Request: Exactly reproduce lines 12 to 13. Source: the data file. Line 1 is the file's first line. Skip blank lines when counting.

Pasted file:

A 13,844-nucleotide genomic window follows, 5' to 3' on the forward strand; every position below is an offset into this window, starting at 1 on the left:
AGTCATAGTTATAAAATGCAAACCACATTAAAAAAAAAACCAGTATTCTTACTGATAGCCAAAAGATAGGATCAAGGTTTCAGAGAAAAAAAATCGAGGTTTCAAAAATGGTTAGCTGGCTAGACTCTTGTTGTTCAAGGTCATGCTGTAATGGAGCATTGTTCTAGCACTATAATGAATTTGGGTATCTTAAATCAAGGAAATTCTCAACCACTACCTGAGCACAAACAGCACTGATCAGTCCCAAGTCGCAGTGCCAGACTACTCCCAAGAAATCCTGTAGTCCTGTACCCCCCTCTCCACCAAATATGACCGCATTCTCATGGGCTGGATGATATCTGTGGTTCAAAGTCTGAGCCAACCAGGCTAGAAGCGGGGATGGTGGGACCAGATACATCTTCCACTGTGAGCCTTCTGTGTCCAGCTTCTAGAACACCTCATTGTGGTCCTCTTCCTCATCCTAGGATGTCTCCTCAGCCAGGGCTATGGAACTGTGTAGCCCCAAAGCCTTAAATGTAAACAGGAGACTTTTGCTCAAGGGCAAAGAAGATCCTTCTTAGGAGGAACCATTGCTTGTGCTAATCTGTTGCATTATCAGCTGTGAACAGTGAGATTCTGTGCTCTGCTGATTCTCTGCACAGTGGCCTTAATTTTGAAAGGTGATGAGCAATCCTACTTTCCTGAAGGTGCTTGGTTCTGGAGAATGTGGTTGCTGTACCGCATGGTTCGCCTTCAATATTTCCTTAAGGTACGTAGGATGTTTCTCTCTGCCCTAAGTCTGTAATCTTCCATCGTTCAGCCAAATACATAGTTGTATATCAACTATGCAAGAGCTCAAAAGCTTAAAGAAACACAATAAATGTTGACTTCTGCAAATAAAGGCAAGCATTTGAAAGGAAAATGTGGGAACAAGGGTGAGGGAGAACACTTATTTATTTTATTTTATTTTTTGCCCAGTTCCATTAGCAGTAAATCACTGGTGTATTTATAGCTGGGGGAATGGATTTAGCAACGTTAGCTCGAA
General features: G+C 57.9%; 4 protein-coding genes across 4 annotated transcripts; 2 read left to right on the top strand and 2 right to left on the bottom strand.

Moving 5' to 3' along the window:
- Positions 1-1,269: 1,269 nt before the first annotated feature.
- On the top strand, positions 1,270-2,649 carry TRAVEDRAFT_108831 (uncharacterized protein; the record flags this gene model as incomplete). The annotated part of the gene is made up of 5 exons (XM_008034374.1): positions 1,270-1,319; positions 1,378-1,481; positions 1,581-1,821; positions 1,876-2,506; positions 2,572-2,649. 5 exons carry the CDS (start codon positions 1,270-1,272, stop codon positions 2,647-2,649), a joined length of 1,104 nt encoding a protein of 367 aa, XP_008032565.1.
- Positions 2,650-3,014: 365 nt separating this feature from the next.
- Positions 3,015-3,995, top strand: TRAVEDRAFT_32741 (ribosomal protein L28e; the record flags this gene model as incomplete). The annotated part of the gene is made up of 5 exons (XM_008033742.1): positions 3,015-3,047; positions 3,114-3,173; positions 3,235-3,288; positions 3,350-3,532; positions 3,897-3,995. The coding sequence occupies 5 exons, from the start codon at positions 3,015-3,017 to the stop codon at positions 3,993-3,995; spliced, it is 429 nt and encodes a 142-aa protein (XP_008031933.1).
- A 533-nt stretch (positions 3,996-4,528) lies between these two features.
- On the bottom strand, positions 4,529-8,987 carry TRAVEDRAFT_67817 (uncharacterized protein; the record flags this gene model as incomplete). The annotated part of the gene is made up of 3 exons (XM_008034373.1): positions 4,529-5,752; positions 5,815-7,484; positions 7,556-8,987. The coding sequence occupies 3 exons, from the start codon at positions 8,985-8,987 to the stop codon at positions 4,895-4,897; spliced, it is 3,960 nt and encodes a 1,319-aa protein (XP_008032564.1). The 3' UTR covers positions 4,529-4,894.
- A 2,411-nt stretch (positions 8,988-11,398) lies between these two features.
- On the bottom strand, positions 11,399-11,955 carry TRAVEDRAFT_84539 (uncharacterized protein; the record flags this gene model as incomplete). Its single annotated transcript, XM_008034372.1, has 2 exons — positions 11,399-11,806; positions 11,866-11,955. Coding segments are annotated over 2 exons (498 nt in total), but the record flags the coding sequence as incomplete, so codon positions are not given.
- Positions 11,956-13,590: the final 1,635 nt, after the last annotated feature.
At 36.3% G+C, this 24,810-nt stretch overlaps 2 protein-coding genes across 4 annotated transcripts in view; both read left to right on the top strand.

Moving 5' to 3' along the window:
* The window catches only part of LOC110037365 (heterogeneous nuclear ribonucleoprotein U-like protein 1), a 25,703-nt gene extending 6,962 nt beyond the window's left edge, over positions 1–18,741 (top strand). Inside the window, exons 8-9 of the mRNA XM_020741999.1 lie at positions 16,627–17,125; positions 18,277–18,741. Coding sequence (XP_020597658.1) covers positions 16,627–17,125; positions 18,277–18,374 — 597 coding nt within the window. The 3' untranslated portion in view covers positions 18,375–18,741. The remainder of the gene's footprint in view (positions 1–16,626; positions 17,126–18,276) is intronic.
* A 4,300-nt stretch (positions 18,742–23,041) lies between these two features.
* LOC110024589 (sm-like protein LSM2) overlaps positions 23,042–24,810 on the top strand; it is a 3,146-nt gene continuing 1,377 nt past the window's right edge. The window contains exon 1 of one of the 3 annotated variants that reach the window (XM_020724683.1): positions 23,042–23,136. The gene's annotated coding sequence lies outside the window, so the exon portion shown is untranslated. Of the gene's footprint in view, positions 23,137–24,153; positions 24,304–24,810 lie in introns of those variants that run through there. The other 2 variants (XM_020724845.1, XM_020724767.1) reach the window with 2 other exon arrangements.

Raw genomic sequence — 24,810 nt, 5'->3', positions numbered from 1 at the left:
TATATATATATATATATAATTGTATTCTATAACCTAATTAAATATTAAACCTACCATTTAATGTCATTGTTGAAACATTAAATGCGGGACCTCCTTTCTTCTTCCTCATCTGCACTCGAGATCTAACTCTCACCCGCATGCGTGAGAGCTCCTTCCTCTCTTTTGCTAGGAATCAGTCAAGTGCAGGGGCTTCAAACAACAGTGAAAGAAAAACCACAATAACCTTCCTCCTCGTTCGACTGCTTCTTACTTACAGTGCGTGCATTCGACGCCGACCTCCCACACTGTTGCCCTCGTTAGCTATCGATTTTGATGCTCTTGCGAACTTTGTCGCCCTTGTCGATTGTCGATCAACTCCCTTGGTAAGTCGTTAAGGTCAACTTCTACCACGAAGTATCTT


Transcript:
- On the bottom strand, positions 11,399-11,955 carry TRAVEDRAFT_84539 (uncharacterized protein; the record flags this gene model as incomplete). Its single annotated transcript, XM_008034372.1, has 2 exons — positions 11,399-11,806; positions 11,866-11,955. Coding segments are annotated over 2 exons (498 nt in total), but the record flags the coding sequence as incomplete, so codon positions are not given.
- Positions 11,956-13,590: the final 1,635 nt, after the last annotated feature.